Senior citizens have earned the patience, wisdom, and experience that comes with growing old. In this Psychiatric Times article, Mindpath Health’s Rashmi Parmar, MD, discusses why well-being increases with age and what we can learn from our elders.
Senior citizens sit at the center of life’s oldest paradox. For many, the closer they come to death, the more their emotional well-being seems to increase. After a lifetime of losing loved ones, suffering defeats, and experiencing physical decline, older adults still manage to take life’s punches in stride.
Resilience with aging is what gives seniors an edge. How they have adapted to the aging process speaks to their incredible resilience. And it begs the question: What can the rest of us learn from them?
The Neurobiology of Resilience
Resilience is the ability to quickly recover from stress, whether physical, mental, or emotional.
Efforts by neuroscience to study why some people are more resilient than others have generally led to elusive answers. For example, a study observed brain images of people who had suffered abuse as children. The intent was to compare brain changes between those who went on to develop psychopathology as adults and those who developed resilience. Surprisingly, brain changes associated with maltreatment were noticed equally in both groups of people, whether or not they exhibited psychiatric symptoms. The authors speculated that there may be other molecular alterations or neurobiological changes that helped them adapt to stress.
Resilience is thought to involve three main brain regions: the prefrontal cortex, the hippocampus, and the amygdala. Research indicates that resilient people have greater connectivity between areas of the prefrontal cortex to the areas of the brain linked to emotions. Their hippocampi and amygdalae are less stimulated.
In addition to neurobiology, genetics, and environment, resilience is shaped by other factors including personality, temperament, physical fitness, and social support. All of this can shape how we react to stress and whether we view it as challenging or threatening. Manageable stress can hone and improve our performance, while situations experienced as threatening may significantly impact one’s physical and mental health.
Whether our resilience level is genetically endowed or something that is learned has long been the subject of debate. It may be a mix of the two. There is strong evidence to suggest that strategies can be employed to build the muscle of resilience.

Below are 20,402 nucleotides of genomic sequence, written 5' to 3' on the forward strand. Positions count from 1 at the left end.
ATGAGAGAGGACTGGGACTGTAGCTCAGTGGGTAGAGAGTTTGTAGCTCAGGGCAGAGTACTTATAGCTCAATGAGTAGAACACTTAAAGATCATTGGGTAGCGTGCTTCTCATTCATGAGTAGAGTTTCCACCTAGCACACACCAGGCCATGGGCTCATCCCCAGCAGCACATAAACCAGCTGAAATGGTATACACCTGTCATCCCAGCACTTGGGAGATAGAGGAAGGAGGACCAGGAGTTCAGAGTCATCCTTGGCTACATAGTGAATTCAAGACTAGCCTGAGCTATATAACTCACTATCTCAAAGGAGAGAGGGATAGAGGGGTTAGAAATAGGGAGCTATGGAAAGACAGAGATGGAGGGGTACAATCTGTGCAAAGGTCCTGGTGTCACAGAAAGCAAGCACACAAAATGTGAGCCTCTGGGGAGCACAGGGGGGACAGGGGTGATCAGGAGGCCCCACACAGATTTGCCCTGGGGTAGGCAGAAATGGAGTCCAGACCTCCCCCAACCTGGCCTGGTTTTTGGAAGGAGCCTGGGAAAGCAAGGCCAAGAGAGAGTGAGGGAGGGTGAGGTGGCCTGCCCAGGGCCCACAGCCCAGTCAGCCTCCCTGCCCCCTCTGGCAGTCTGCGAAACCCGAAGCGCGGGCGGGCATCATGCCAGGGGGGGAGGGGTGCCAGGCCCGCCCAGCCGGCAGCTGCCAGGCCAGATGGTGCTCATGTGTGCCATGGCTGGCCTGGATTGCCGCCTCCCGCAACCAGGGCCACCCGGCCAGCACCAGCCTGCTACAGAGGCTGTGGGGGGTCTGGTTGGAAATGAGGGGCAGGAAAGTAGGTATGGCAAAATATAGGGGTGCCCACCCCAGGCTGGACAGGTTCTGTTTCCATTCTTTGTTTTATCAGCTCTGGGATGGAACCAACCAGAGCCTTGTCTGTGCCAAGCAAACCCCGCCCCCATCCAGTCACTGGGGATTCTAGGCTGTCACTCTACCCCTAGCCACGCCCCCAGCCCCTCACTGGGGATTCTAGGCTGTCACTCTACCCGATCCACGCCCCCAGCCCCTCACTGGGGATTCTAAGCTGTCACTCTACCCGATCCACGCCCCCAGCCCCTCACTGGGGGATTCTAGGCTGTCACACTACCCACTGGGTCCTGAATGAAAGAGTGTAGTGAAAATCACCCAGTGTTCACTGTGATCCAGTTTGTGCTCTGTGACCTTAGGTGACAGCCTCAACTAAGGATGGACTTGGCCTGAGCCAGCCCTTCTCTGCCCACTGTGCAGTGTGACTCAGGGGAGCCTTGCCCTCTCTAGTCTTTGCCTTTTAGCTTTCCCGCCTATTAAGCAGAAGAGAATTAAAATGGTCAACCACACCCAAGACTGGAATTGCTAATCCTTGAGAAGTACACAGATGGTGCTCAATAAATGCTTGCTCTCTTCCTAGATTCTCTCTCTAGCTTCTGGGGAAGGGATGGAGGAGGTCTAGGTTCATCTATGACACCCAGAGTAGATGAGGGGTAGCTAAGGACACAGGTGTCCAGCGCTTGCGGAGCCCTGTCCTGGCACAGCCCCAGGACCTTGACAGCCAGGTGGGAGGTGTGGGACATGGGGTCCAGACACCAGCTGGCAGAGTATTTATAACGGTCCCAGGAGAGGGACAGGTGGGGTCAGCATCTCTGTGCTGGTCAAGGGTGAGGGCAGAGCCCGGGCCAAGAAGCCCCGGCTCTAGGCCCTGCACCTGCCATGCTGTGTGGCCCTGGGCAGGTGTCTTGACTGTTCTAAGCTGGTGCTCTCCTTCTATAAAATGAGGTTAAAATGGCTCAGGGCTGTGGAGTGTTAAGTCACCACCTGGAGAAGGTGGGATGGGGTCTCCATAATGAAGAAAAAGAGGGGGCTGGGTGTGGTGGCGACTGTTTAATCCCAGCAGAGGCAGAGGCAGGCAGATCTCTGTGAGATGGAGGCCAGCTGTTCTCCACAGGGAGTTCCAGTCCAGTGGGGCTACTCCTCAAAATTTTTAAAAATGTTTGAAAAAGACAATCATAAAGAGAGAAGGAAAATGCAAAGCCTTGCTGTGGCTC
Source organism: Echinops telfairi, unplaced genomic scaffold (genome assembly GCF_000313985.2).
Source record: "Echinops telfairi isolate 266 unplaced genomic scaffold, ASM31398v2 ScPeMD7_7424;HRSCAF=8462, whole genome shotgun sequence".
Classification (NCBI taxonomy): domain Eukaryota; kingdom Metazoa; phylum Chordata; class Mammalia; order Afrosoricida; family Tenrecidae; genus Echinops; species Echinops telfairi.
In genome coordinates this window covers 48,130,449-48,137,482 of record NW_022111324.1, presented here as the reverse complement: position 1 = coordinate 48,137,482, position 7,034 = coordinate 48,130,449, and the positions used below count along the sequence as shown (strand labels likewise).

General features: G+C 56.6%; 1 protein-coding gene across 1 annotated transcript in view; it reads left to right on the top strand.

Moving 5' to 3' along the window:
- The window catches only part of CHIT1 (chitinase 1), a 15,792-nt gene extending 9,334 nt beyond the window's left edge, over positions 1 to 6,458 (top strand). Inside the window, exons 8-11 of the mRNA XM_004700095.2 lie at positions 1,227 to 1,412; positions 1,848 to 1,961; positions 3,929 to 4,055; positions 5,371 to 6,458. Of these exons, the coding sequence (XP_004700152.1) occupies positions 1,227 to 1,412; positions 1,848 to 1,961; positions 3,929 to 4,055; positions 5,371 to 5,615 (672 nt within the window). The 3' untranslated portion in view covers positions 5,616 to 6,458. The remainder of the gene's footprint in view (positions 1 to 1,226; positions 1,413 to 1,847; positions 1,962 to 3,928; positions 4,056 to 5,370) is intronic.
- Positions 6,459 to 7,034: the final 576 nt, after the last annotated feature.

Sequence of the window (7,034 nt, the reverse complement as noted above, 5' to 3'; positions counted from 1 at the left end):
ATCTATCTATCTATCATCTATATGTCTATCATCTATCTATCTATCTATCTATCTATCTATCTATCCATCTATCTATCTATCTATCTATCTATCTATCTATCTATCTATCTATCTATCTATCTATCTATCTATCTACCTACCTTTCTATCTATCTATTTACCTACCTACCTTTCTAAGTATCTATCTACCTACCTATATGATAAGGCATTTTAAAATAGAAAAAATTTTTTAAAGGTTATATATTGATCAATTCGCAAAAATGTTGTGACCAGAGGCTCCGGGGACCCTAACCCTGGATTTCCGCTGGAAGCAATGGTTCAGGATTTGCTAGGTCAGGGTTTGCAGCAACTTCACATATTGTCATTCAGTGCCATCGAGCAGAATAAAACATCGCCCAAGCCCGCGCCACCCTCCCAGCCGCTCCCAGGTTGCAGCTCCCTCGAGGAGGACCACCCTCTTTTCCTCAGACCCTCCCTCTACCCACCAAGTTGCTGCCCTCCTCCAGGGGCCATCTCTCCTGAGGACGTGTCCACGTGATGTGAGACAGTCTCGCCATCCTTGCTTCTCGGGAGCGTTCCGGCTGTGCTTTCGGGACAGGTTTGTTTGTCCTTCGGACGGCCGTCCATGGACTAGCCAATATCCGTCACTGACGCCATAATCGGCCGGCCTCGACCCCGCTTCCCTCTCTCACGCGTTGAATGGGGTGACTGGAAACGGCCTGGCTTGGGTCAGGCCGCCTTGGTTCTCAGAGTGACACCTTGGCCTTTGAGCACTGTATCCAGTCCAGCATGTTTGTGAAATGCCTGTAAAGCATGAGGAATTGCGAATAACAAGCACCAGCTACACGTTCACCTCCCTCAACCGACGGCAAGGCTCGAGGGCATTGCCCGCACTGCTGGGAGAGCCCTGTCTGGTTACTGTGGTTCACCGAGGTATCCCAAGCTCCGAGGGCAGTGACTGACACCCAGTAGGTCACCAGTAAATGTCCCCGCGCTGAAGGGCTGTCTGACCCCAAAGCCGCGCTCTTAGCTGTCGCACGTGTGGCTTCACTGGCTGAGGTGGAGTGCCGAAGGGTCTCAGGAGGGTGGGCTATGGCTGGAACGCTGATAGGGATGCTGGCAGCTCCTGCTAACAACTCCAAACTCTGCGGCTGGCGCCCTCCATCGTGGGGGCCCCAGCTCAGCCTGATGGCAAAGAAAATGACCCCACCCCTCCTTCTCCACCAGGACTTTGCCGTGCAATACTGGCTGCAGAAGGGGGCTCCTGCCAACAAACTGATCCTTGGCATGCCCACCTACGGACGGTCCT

The lifecycle of resilience
With an inheritance range of 33% to 53%, resilience appears to be passed down through generations. It is strongest when nurtured at an early age and modeled by parents and caregivers. Because of their fragility, children exposed to higher levels of stress are more susceptible to psychiatric vulnerability, which explains why most mental illnesses are established by age 24. The stronger the social network and access to resources at an early age, the better children can stock up on valuable coping skills for adulthood.
Today’s senior citizens were born at the beginning of an era of unprecedented technology, global connection, and warfare. Those born in the 1920s were the first to enjoy cars, telephones, and movies. Many endured financial insecurities during the Great Depression, and everyone watched as Hitler drew the world into madness and World War II.
As the United States recovered, the Baby Boomer generation grew up. Born between 1946 and 1964, they would go on to become the largest living adult generation in the United States, influencing everything from the Civil Rights Movement to Social Security reform. They witnessed the Korean and Vietnam wars, the assassination of a president, and a Cold War that hung a shadow of fear over everyday life. The fact that they have seen and experienced so much explains why 90% of seniors have experienced at least one traumatic event during their lives. It also helps explain their impressive resilience.
And yet, even with this rich experience, a senior’s resilience can become brittle. Negative perspectives and a resistance to growing old can work against them. They may become overwhelmed with loneliness and sorrow. Losing spouses and friends, seeing family members less and less, and disengaging from activities can be discouraging experiences for anyone.
Keeping the brain engaged is key to building resilience. By seeking out new challenges and activities, seniors can take their resilience to the next level by developing wisdom.
Wisdom is more strongly associated with life satisfaction than physical health, finances, socioeconomic status, social involvement, physical environment, or age. Among older hospice patients and nursing home residents, wisdom is more connected to their sense of well-being than it is among other, healthier seniors.
Ultimately, wisdom is what allows seniors to make sense of their paradox. It guides and protects them through the fear and hardship of life, comforting to the very end.
Read the full Psychiatric Times article with sources.